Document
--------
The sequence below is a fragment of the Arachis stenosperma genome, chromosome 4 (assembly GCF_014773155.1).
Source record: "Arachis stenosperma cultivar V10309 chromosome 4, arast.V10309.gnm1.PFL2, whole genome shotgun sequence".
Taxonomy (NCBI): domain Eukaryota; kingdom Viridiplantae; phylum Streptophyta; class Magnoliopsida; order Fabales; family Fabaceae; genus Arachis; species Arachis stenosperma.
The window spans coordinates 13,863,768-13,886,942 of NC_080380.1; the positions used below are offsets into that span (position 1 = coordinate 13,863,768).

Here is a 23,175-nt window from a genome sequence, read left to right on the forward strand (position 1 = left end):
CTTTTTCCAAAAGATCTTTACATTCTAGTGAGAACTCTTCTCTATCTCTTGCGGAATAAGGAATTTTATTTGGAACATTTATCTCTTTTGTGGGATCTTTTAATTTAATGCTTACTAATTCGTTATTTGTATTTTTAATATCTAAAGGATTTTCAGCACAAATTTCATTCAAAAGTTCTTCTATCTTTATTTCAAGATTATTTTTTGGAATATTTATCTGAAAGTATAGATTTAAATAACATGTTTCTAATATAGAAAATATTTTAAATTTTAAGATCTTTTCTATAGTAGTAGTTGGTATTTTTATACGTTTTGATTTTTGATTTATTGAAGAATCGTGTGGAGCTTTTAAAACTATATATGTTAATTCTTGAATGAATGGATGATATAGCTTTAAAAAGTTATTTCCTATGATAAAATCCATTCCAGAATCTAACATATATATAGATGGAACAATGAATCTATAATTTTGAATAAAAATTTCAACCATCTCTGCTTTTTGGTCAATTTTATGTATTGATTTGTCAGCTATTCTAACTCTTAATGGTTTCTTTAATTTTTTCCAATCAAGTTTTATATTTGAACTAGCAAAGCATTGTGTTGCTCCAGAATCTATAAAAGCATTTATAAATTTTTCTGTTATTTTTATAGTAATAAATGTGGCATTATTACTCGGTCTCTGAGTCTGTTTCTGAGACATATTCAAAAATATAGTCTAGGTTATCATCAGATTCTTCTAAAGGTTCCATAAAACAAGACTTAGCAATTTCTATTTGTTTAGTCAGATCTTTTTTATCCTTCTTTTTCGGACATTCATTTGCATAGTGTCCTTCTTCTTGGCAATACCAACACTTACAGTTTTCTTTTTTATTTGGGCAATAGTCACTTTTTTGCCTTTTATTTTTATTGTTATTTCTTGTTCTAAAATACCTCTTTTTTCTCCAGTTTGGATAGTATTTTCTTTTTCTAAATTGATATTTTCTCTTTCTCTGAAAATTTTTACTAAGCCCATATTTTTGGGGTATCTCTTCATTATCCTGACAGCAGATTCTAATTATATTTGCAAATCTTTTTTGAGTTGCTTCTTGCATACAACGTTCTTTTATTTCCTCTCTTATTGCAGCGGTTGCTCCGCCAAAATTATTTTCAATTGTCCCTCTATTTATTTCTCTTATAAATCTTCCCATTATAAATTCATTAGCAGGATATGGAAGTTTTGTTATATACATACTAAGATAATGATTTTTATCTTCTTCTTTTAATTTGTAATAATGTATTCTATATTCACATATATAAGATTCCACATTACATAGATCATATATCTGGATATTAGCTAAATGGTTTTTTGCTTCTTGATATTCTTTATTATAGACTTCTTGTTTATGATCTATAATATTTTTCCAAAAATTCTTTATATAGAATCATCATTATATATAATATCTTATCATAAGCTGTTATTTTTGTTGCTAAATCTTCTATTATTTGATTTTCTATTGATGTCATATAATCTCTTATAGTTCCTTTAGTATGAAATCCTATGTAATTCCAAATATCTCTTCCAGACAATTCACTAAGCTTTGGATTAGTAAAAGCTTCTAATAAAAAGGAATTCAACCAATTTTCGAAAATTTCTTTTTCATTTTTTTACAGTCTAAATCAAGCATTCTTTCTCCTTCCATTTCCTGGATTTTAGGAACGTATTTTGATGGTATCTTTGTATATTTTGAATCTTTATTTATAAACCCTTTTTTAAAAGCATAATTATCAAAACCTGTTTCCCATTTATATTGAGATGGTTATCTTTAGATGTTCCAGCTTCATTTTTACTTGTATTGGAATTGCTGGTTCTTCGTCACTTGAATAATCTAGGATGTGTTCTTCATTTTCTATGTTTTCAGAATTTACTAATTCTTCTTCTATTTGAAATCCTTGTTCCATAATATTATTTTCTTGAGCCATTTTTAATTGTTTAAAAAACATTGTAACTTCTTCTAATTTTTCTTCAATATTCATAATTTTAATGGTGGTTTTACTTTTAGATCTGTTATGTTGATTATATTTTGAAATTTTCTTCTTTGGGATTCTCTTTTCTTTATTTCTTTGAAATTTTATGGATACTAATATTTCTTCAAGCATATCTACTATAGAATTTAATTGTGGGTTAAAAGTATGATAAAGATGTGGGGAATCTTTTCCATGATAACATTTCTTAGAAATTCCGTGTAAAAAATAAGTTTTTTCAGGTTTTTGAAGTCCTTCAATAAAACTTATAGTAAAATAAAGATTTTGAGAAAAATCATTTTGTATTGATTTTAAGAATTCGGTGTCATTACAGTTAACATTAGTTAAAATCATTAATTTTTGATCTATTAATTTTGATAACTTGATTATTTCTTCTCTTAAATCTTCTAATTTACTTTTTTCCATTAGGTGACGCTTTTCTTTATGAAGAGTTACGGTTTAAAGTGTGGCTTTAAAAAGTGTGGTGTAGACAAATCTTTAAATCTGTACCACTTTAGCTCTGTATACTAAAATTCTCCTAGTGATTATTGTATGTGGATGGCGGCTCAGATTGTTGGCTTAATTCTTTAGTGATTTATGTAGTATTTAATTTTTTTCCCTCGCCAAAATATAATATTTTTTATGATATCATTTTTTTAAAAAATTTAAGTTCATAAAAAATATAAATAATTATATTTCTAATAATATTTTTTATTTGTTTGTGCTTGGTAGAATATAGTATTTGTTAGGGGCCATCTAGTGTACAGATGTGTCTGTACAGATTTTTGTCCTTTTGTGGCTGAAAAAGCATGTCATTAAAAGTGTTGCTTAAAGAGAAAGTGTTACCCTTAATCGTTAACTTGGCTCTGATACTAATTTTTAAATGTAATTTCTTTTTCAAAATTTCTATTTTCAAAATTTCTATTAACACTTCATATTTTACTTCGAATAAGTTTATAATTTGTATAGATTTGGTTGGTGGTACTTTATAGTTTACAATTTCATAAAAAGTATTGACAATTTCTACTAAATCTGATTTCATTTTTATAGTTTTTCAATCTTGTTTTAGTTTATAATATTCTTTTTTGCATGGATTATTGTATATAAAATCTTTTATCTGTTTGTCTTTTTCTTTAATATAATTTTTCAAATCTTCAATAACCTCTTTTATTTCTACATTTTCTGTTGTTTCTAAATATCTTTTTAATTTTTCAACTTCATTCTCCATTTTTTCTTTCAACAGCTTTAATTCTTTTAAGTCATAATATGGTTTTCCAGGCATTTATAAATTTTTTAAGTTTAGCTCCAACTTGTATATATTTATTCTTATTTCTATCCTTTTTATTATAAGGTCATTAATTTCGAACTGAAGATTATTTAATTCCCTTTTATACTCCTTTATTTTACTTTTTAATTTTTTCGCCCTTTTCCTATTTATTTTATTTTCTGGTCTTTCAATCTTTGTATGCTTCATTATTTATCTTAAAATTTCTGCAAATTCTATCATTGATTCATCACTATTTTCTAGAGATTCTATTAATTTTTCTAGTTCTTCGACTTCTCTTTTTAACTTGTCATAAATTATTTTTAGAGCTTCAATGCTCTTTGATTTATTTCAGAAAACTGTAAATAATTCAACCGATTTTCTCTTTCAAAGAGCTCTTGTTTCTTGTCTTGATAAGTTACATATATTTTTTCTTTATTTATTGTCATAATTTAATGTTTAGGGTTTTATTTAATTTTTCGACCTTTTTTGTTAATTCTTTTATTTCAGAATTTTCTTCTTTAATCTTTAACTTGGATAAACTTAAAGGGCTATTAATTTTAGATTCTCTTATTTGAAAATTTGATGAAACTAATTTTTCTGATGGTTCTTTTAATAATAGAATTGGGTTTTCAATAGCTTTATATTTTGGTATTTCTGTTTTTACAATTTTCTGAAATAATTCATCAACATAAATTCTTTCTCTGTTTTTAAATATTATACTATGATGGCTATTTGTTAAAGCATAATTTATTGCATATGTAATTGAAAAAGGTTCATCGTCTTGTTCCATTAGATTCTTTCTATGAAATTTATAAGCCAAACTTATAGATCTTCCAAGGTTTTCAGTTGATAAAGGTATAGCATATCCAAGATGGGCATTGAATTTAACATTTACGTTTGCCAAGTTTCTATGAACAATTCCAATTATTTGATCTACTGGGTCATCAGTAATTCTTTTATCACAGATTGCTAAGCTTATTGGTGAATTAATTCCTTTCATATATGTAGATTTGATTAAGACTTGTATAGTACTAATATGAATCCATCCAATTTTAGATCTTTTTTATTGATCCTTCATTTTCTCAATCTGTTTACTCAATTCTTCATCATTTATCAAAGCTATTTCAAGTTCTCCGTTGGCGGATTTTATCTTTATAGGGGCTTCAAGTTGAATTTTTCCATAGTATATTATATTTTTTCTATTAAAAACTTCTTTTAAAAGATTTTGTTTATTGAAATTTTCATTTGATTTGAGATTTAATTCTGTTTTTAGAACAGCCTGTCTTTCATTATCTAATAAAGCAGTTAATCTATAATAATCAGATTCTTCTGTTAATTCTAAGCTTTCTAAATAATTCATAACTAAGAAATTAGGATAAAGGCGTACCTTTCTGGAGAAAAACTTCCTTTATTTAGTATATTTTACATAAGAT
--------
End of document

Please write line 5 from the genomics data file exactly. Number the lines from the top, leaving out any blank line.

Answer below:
Here is a 23,175-nt window from a genome sequence, read left to right on the forward strand (position 1 = left end):